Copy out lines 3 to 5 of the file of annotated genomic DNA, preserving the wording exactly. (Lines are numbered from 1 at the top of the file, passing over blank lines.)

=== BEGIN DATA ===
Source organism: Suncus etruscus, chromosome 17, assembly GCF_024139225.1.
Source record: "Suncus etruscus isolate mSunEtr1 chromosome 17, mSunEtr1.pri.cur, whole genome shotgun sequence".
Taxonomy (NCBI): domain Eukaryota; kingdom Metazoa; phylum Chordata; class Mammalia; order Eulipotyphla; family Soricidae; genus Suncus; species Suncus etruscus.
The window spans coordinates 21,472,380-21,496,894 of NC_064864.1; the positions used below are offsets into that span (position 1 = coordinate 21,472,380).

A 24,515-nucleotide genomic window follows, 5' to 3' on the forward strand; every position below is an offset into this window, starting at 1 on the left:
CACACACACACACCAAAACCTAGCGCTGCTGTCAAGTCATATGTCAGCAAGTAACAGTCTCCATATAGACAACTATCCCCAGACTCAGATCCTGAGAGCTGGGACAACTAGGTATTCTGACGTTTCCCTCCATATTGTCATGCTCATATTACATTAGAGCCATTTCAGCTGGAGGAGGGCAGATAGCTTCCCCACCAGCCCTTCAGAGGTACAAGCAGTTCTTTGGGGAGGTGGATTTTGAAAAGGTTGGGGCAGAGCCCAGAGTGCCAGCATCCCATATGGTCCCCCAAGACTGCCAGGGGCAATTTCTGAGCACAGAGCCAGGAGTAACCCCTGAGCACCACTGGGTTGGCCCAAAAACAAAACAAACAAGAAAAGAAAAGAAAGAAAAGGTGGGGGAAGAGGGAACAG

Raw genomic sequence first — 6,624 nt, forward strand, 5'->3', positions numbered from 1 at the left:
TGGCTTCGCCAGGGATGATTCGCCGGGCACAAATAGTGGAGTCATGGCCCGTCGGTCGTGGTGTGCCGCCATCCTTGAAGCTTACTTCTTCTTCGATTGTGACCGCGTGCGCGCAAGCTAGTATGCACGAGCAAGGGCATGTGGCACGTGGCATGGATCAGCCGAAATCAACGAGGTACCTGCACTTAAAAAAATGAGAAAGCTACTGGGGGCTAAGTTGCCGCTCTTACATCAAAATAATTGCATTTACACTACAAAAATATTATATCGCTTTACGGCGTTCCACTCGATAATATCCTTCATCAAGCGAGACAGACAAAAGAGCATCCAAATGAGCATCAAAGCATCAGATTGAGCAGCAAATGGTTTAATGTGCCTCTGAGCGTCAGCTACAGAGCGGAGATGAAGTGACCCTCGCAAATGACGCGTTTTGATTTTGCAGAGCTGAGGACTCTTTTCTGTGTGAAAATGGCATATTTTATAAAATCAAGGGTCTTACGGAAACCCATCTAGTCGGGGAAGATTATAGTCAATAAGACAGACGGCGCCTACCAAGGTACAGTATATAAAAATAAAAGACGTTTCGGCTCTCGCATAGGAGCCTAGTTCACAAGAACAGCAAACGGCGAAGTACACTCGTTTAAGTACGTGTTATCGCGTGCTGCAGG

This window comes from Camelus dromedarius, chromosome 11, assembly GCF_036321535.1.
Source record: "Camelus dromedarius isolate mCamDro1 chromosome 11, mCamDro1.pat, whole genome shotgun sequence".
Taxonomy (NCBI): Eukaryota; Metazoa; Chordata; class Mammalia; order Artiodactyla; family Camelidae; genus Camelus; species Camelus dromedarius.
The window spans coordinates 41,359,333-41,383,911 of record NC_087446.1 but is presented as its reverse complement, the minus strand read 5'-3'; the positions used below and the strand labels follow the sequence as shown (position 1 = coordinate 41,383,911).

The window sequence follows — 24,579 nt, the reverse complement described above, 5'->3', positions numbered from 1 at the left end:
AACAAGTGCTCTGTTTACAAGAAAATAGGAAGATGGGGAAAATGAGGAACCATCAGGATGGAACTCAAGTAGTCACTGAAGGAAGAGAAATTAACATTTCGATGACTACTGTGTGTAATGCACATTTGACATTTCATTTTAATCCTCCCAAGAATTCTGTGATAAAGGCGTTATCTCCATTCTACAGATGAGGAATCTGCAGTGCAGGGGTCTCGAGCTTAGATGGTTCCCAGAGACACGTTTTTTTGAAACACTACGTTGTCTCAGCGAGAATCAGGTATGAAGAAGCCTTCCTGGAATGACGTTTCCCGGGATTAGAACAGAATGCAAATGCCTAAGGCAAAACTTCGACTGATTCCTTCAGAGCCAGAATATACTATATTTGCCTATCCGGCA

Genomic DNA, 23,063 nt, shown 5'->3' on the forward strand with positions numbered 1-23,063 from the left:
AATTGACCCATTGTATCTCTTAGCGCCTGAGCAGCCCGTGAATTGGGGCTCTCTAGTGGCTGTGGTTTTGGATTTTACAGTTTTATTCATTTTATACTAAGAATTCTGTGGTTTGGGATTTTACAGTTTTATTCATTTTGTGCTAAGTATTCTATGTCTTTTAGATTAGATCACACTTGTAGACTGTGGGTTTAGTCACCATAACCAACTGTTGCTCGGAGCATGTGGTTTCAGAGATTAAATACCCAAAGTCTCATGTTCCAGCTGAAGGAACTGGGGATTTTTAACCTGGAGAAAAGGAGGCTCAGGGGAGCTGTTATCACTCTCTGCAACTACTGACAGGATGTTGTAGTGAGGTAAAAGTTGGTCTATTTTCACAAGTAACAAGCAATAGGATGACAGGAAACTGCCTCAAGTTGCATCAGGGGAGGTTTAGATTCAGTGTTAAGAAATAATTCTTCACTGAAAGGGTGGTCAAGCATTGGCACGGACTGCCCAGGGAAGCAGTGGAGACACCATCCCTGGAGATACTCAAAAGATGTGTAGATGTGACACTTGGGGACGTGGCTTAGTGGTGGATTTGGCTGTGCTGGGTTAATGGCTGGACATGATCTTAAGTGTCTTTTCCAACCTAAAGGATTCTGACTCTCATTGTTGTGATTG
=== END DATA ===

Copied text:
Taxonomy (NCBI): domain Eukaryota; kingdom Metazoa; phylum Chordata; class Mammalia; order Eulipotyphla; family Soricidae; genus Suncus; species Suncus etruscus.
The window spans coordinates 21,472,380-21,496,894 of NC_064864.1; the positions used below are offsets into that span (position 1 = coordinate 21,472,380).

A 24,515-nucleotide genomic window follows, 5' to 3' on the forward strand; every position below is an offset into this window, starting at 1 on the left: